The air in India is rife with speculations over why Arvind Kejriwal quit office to become Delhi’s shortest-tenured Chief Minister. His party members and supporters staunchly believe it was an act of integrity in a polity ridden with corruption and nepotism. But national and international observers are wondering if Arvind Kejriwal quitting state politics was part of a preset design to catapult himself and the Aam Aadmi Party (AAP) onto the national stage of politics. This notion is fueled by the fact that the AAP launched its nation-wide anti-corruption campaign on Saturday, a day after Kejriwal resigned.
Kejriwal has denied that his resignation was politically motivated and that it was a reiteration of their original goal to keep the corrupt outside the political system. However, his critics and many political observers feel that the AAP disregarded the mandate given by the electorate in the 2013 assembly elections. The party and its leader, according to them, could have relaxed their death-grip over the Lokpal bill’s passage and concentrated instead on delivering the other people-friendly promises in their manifesto.
In an interview with NDTV’s Bharka Datt, Kejriwal has dismissed allegations that his government was a failure. His government, he said, had set up the anti-corruption help line and encouraged people to conduct sting operations on corrupt government officials seeking bribes. These measures, he said, had made several officers quit demanding bribes and obliterated middlemen who facilitated corrupt deals. Kejriwal also cited surprise inspections conducted at government hospitals, which had ensured proper and timely stocking up of medicines and other essentials. All these were measures of governance that were accomplished within the AAP government’s short tenure, according to him.
Rallying around Kejriwal, members of AAP’s top echelons have said that governance was not their primary objective. Rather, making the Jan Lokpal Bill a reality was. The party has justified its leader’s move by saying that the rejection of the Lokpal Bill’s introduction in the assembly left them no other options. Strategically positioning themselves as a government that was willing to forego power and its leader as a martyr, the AAP is gearing up to launch its Jhadu Chalao Yatra across 24 states in the country. Aimed at cleansing Indian politics of corruption, the campaign will now be spearheaded by its leader Arvind Kejriwal, and is seen as the platform from which the party will campaign for the upcoming general elections in May 2014.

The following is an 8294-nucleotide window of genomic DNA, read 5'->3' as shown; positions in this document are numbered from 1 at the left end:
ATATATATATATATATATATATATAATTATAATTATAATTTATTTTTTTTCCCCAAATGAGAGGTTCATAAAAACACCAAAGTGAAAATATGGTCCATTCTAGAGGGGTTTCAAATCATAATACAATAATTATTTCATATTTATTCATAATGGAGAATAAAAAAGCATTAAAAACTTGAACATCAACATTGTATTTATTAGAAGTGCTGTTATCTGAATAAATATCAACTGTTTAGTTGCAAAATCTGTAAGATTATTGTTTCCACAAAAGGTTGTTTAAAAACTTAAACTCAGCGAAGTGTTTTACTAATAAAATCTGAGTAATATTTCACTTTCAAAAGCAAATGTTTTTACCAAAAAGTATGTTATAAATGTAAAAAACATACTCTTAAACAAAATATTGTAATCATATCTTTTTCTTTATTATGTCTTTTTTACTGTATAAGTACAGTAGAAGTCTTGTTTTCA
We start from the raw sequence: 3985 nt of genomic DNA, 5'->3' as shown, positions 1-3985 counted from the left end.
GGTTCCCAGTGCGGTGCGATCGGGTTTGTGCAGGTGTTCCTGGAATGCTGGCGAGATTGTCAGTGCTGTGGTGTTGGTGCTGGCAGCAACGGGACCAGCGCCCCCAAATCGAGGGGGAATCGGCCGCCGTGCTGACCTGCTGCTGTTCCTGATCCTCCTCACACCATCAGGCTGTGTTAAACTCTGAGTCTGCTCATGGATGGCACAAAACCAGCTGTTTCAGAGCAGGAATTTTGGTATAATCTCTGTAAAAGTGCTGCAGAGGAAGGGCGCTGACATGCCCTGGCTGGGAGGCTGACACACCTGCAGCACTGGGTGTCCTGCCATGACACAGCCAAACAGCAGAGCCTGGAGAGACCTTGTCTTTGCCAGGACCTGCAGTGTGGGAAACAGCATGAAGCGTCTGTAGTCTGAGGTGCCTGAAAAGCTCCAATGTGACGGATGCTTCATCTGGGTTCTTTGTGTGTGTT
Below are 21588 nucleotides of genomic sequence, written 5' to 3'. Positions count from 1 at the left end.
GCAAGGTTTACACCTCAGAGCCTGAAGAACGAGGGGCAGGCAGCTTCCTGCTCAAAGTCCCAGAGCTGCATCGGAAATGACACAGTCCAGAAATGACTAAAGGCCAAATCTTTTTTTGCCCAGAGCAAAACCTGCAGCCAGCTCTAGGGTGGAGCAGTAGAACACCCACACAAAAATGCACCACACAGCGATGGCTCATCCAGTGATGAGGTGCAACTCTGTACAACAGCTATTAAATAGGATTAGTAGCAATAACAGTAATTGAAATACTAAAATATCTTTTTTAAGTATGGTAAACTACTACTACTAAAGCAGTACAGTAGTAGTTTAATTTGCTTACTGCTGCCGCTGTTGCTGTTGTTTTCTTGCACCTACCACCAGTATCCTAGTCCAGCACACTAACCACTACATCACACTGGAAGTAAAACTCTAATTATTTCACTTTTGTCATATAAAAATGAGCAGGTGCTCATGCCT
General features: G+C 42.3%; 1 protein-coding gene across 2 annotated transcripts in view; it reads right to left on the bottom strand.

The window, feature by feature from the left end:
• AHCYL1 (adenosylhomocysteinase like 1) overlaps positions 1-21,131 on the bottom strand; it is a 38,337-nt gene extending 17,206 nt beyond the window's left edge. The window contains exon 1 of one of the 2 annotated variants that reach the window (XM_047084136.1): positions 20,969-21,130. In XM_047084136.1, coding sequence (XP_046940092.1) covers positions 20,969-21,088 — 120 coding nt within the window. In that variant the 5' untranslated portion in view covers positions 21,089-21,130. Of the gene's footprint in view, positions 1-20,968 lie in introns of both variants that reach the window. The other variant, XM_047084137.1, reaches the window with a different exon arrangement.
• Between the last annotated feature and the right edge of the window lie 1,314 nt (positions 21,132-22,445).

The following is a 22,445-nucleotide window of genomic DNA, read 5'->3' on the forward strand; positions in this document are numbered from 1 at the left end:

The AAP has announced its intention to contest the general elections from over two-thirds of the total number of constituencies going to poll this year. From its increasing base of pan-India supporters, the fledgling party has received over 10,000 applications from people wanting to contest the elections under its banner. The applicants, who have to show an initial base of support in their constituencies through at least 1000 signatures endorsing their candidature, are being whetted by AAP volunteers at a basement in south Delhi.
While the party is accused of having not achieved anything significant, they have still not fallen in the eyes of the Indian voter, who is eager to rally behind a new, exciting force. And Arvind Kejriwal seems to have cashed in on this undisguised approval from the electorate by quitting state politics and stepping into politics at the national level.
Meanwhile, Delhi’s Lieutenant Governor Najeeb Jung has refused to dissolve the Delhi Assembly, as suggested my outgoing Chief Minister Arvind Kejriwal. As the Lt. Governor of Union Territory Delhi, Jung is also its constitutional head, who is not bound to accept recommendations made by an outgoing chief minister. Based on his report to President Pranab Mukherjee, the Union Cabinet has decided to impose President’s Rule in Delhi and place the Delhi Assembly in suspended animation. Although this move gives time for other political parties to step up and form the government in Delhi, the response has been lukewarm from both the Bharatiya Janata Party (BJP) as well as the Indian National Congress (INC). With the two parties being ideological and political enemies the formation of a coalition government is out of question. While Kejriwal’s resignation is yet to be accepted, the AAP has been asked to form a makeshift government for the next few days, while the Union Cabinet decides upon a course of action for Delhi.
On the national front, Arvind Kejriwal is yet to state his intentions publicly: Him quitting as a state’s chief minister over an ideological issue might have drawn flak from his opponents and a portion of the media, but his arrival onto national level politics has ignited the passions of millions more around the country.
Editorial by Aruna Iyer